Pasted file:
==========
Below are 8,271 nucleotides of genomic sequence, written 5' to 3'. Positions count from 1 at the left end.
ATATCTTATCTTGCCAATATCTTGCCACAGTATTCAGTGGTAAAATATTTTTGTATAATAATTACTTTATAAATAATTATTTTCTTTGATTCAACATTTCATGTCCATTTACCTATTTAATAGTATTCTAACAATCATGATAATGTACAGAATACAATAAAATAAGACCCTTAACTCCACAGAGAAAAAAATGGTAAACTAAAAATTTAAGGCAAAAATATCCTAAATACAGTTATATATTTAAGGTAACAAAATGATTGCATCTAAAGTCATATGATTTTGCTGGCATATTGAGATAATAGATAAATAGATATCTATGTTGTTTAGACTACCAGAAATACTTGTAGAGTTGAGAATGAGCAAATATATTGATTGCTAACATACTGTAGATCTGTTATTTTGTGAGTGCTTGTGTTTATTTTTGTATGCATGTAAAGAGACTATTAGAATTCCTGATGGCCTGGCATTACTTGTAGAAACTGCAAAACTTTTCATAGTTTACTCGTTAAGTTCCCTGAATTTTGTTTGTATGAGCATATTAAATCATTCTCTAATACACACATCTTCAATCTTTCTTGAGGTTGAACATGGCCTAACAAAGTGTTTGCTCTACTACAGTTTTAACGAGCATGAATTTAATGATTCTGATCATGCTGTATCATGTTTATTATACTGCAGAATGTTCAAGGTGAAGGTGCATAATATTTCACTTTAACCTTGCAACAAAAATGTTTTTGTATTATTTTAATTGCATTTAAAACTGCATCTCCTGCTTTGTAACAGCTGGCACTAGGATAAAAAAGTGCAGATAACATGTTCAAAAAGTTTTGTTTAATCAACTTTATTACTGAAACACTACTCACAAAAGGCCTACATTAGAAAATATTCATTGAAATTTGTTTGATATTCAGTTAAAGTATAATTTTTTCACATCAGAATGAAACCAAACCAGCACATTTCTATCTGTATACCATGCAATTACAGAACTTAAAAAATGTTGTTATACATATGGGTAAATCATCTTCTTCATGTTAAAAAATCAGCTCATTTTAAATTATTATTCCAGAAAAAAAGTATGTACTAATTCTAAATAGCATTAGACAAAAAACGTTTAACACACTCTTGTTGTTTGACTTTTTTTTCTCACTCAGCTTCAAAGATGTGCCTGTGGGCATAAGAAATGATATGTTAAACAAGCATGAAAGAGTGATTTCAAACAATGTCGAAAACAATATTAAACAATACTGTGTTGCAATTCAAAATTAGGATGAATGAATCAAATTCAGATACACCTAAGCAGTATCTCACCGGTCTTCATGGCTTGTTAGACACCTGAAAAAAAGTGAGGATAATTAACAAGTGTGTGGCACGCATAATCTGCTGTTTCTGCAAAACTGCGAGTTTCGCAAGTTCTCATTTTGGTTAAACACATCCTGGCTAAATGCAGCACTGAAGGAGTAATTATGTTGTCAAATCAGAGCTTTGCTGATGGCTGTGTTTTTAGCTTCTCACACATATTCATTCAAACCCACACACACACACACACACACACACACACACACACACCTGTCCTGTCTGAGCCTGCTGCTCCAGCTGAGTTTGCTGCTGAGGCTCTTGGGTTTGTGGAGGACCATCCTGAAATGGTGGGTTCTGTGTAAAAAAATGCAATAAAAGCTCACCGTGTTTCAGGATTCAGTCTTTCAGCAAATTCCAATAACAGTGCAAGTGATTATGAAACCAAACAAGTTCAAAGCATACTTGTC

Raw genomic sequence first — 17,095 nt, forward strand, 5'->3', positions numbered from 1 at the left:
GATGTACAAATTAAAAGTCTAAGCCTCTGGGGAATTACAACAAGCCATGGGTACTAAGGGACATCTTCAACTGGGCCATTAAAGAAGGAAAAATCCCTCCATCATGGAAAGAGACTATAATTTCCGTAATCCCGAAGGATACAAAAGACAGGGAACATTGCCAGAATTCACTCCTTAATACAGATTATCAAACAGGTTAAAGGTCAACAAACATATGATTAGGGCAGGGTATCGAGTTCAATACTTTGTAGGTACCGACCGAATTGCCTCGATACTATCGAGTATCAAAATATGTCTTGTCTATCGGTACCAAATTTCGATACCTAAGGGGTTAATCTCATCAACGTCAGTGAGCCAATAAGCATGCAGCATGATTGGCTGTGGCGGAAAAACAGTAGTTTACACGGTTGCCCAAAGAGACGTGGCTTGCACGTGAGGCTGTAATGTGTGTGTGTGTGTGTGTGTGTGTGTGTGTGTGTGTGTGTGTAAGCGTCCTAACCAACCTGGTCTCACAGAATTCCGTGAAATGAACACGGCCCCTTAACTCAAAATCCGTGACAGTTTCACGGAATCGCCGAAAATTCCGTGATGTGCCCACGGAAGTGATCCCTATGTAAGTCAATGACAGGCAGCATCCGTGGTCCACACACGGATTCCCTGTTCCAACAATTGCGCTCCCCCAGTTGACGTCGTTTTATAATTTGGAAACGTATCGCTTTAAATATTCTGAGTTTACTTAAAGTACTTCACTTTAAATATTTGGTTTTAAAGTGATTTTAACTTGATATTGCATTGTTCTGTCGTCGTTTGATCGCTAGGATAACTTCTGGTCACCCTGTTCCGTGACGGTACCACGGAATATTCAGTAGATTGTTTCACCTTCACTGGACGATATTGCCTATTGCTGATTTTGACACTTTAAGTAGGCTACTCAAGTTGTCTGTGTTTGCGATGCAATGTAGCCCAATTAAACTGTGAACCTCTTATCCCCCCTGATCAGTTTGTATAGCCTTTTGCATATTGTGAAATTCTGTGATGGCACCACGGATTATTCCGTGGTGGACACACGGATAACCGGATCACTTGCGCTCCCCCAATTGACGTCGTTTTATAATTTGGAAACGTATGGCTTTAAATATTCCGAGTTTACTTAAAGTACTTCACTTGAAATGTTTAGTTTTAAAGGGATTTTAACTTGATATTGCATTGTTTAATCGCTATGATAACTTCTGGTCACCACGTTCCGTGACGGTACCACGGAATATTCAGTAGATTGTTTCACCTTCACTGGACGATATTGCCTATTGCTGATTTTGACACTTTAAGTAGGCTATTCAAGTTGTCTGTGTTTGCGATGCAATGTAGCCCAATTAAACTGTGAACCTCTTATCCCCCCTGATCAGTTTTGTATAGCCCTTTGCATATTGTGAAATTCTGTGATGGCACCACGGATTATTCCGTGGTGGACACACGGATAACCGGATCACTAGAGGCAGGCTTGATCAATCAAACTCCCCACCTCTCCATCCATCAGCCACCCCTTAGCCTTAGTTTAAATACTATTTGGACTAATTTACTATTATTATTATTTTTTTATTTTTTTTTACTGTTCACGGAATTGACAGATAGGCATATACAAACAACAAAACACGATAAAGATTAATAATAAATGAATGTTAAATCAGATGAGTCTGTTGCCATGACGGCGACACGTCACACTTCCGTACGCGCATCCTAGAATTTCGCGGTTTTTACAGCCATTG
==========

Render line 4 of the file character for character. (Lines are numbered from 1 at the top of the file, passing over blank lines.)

GATGTACAAATTAAAAGTCTAAGCCTCTGGGGAATTACAACAAGCCATGGGTACTAAGGGACATCTTCAACTGGGCCATTAAAGAAGGAAAAATCCCTCCATCATGGAAAGAGACTATAATTTCCGTAATCCCGAAGGATACAAAAGACAGGGAACATTGCCAGAATTCACTCCTTAATACAGATTATCAAACAGGTTAAAGGTCAACAAACATATGATTAGGGCAGGGTATCGAGTTCAATACTTTGTAGGTACCGACCGAATTGCCTCGATACTATCGAGTATCAAAATATGTCTTGTCTATCGGTACCAAATTTCGATACCTAAGGGGTTAATCTCATCAACGTCAGTGAGCCAATAAGCATGCAGCATGATTGGCTGTGGCGGAAAAACAGTAGTTTACACGGTTGCCCAAAGAGACGTGGCTTGCACGTGAGGCTGTAATGTGTGTGTGTGTGTGTGTGTGTGTGTGTGTGTGTGTGTGTGTAAGCGTCCTAACCAACCTGGTCTCACAGAATTCCGTGAAATGAACACGGCCCCTTAACTCAAAATCCGTGACAGTTTCACGGAATCGCCGAAAATTCCGTGATGTGCCCACGGAAGTGATCCCTATGTAAGTCAATGACAGGCAGCATCCGTGGTCCACACACGGATTCCCTGTTCCAACAATTGCGCTCCCCCAGTTGACGTCGTTTTATAATTTGGAAACGTATCGCTTTAAATATTCTGAGTTTACTTAAAGTACTTCACTTTAAATATTTGGTTTTAAAGTGATTTTAACTTGATATTGCATTGTTCTGTCGTCGTTTGATCGCTAGGATAACTTCTGGTCACCCTGTTCCGTGACGGTACCACGGAATATTCAGTAGATTGTTTCACCTTCACTGGACGATATTGCCTATTGCTGATTTTGACACTTTAAGTAGGCTACTCAAGTTGTCTGTGTTTGCGATGCAATGTAGCCCAATTAAACTGTGAACCTCTTATCCCCCCTGATCAGTTTGTATAGCCTTTTGCATATTGTGAAATTCTGTGATGGCACCACGGATTATTCCGTGGTGGACACACGGATAACCGGATCACTTGCGCTCCCCCAATTGACGTCGTTTTATAATTTGGAAACGTATGGCTTTAAATATTCCGAGTTTACTTAAAGTACTTCACTTGAAATGTTTAGTTTTAAAGGGATTTTAACTTGATATTGCATTGTTTAATCGCTATGATAACTTCTGGTCACCACGTTCCGTGACGGTACCACGGAATATTCAGTAGATTGTTTCACCTTCACTGGACGATATTGCCTATTGCTGATTTTGACACTTTAAGTAGGCTATTCAAGTTGTCTGTGTTTGCGATGCAATGTAGCCCAATTAAACTGTGAACCTCTTATCCCCCCTGATCAGTTTTGTATAGCCCTTTGCATATTGTGAAATTCTGTGATGGCACCACGGATTATTCCGTGGTGGACACACGGATAACCGGATCACTAGAGGCAGGCTTGATCAATCAAACTCCCCACCTCTCCATCCATCAGCCACCCCTTAGCCTTAGTTTAAATACTATTTGGACTAATTTACTATTATTATTATTTTTTTATTTTTTTTTACTGTTCACGGAATTGACAGATAGGCATATACAAACAACAAAACACGATAAAGATTAATAATAAATGAATGTTAAATCAGATGAGTCTGTTGCCATGACGGCGACACGTCACACTTCCGTACGCGCATCCTAGAATTTCGCGGTTTTTACAGCCATTG